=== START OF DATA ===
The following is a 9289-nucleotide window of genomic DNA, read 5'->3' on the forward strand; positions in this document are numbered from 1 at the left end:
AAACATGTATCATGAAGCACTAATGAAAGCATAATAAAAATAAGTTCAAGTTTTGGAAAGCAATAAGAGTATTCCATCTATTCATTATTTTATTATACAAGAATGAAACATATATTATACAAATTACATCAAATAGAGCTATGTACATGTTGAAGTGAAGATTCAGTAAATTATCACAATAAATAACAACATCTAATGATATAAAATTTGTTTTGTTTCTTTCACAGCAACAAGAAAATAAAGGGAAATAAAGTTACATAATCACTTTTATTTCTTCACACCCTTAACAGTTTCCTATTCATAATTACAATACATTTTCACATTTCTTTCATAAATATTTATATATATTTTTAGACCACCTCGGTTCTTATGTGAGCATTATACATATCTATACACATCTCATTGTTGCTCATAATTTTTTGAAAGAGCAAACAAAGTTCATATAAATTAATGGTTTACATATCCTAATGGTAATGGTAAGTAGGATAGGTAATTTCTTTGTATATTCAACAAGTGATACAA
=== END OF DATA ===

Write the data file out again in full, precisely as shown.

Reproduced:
The following is a 9289-nucleotide window of genomic DNA, read 5'->3' on the forward strand; positions in this document are numbered from 1 at the left end:
AAACATGTATCATGAAGCACTAATGAAAGCATAATAAAAATAAGTTCAAGTTTTGGAAAGCAATAAGAGTATTCCATCTATTCATTATTTTATTATACAAGAATGAAACATATATTATACAAATTACATCAAATAGAGCTATGTACATGTTGAAGTGAAGATTCAGTAAATTATCACAATAAATAACAACATCTAATGATATAAAATTTGTTTTGTTTCTTTCACAGCAACAAGAAAATAAAGGGAAATAAAGTTACATAATCACTTTTATTTCTTCACACCCTTAACAGTTTCCTATTCATAATTACAATACATTTTCACATTTCTTTCATAAATATTTATATATATTTTTAGACCACCTCGGTTCTTATGTGAGCATTATACATATCTATACACATCTCATTGTTGCTCATAATTTTTTGAAAGAGCAAACAAAGTTCATATAAATTAATGGTTTACATATCCTAATGGTAATGGTAAGTAGGATAGGTAATTTCTTTGTATATTCAACAAGTGATACAA